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REVIEW – “Late Night”: Dynamic Workplace Comedy Packs Insufficient Roar



Late night television isn’t so much cutthroat nowadays as it would’ve been during the Leno/Letterman wars of the mid-90s. Yet, if you’re venerable English comedienne Katherine Newbury (Emma Thompson), her own war has just begun. The host of Tonight with Katherine Newbury has been in the chair a long time, pushing 25 years. But her identity with a modern American viewing audience has declined rather sharply in the past decade. Incoming network president Caroline Morton (Amy Ryan) has one mere objective in response: drop Katherine, get some new blood into their midnight chat show. The clock is then ticking to save the sinking ship, in the comic adventure that is Late Night.

Newbury’s tastes in humor, and in guests may mirror the long-developed trust of Dr. Stephen T. Colbert, only way less relevant, and aging poorly. Even worse, the writer’s room, a loyal group of all white males with long tenures have little communication with their captain, the team only churning out flatlining jokes for the paycheck. In desperation, the sharp-tongued, quick to judge Newbury inadvertently attends to the “internalized sexism” spot on the film’s trope bingo card and hire a woman writer to shake up the sandbox.

Enter the film’s screenwriter Mindy Kaling as the cheerful, punctual Molly Patel, a former Pennsylvanian, and chemical plant QC specialist. A random corporate loophole gets her in the door; the immediate orders of Newbury’s toadying second-in-command Brad (Denis O’Hare) push her further. Once she’s in the bullpen, her starstruckedness overshadows the hidden toxicity her comic hero has reinforced; direct, firm, yet also cold and slightly uncaring. Molly sees a delicate challenge, therefore, breaking down a few overtly subtle workplace dynamics while rejuvenating Katherine’s joke style and even creating fittingly viral recurring segments. Hero’s work, really, until we see Morton’s teeth bared and her ideal replacement in mind, a crass, crude, lowbrow male comedian (Ike Barenholtz) just in it for the big break.

Kaling has never shied away from demolishing common barriers in her written works, going back to The Office. This is her shot at taking down the staunchly, starch-shirted, male-dominated news media, and the deep end of its satirical byproducts; as both the leading star and screenwriter, she excels with an honest bravery, destroying the idol of false approval, to be replaced with a naysayer who can speak the truth, give Katherine a reason to remodel herself in the process, and not just the show, overly Fallon-esque as it becomes with time. That same motivation, however, wears itself out in small doses near the very end, the finale not landing as well as anyone would hope, a slight insincerity hitting, but not enough to fully sour the journey, thank goodness.

The only thing strong enough to bolster the rapid-fire charade between host and the supposed “token hire writer” is a wonderfully enjoyable supporting cast, led handsomely by John Lithgow, Katherine’s steady hubby, a former musician plagued by cancer and a stem of controversy. The latter of which appropriately serves timely, if not forced upon subplot which the latter third relies too heavily on to push through. Of course, Miss Ryan (Steve Carell’s eventual Office schoolboy crush) is a treat in her own right, notably when her claws are out and ready to pounce. We don’t get many opportunities for that level of performance precision, however. The rest of the writers’ room, most of whom initially resent Molly’s presence (expectedly enough), and all with their own decisive issues; Reid Scott and Hugh Dancy may stand out the best as far as their acting chops, or the worst as far as their character motives. There’s not really a specific antagonist one should root for, but if we had to it’d be Dancy’s Charlie Fain.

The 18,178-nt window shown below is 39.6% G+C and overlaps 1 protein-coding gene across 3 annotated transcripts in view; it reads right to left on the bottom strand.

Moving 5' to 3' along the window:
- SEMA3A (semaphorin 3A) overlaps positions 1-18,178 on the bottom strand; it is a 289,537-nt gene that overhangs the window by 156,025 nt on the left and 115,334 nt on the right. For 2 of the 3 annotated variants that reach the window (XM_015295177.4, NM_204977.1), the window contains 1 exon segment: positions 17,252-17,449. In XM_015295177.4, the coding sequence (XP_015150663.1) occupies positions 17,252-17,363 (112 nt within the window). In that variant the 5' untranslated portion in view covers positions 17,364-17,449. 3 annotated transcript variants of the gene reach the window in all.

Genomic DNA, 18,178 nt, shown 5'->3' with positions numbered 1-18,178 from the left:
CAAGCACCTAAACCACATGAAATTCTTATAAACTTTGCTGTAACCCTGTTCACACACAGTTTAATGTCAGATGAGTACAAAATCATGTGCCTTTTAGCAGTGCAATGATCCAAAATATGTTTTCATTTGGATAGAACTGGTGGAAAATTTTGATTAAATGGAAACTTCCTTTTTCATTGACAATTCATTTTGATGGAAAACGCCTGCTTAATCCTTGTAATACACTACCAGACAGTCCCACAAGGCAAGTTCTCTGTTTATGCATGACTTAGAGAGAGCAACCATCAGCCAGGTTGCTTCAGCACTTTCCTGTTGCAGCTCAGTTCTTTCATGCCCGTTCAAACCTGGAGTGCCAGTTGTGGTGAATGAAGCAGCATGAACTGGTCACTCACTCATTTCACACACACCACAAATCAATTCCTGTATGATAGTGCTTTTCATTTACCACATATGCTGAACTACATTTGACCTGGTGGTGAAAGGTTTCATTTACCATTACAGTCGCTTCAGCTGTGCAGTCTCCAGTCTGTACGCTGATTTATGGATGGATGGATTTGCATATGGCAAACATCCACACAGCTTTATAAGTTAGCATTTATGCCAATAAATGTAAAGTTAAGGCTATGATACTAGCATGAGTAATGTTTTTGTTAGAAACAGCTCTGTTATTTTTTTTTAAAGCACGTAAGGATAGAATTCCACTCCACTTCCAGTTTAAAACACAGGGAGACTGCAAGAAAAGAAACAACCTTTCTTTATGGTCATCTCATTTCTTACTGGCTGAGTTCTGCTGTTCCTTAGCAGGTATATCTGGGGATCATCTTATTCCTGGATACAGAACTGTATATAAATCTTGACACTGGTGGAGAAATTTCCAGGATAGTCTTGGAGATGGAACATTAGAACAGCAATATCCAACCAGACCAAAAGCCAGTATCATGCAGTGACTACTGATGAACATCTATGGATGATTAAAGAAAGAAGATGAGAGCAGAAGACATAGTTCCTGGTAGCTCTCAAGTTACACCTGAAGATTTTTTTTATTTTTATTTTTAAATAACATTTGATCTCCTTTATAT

Kaling’s script hodgepodges through multiple compelling themes, while maintaining a steady flow between plot elements. She and Thompson are still very much front-and-center by the end of Late Night, an ebullient mismatch that simply doesn’t deserve each other. The superfan learning from her greatest inspiration, and a venerable TV legend learning a thing or two from the most unexpected source. Its relevance felt in sharp, piercing ripples; its humor not always easy to pinpoint. To the many who’d imagined what a 30 Rock movie could look like, Kaling and Ganatra deliver the closest thing we could expect to see for the time being. It is slightly fractured, hokey, a little cringey; but what workplace wouldn’t have those moments while improving its diversity in this modern time?

For me, that’s the winning line gracefully pushing Late Night over the top. That and Miss Thompson being the tough-as-brass boss much fear, but many would still want to light that fire of productivity, preferably in more agreeable circumstances. She may need a little leg up in trying to be funny in a new, more viral, more fast-paced era for consumers, but she certainly doesn’t need a lesson in how to be hilarious to start with. Bottom line, the early Oscar buzz she’s earning, it’s well justified, and their sharp edge of comic insanity proves deliberate enough to revisit again and again. (3.5/5 Horns Up)

Late Night expands into nationwide release this weekend; rated R for language throughout and some sexual references; 102 minutes.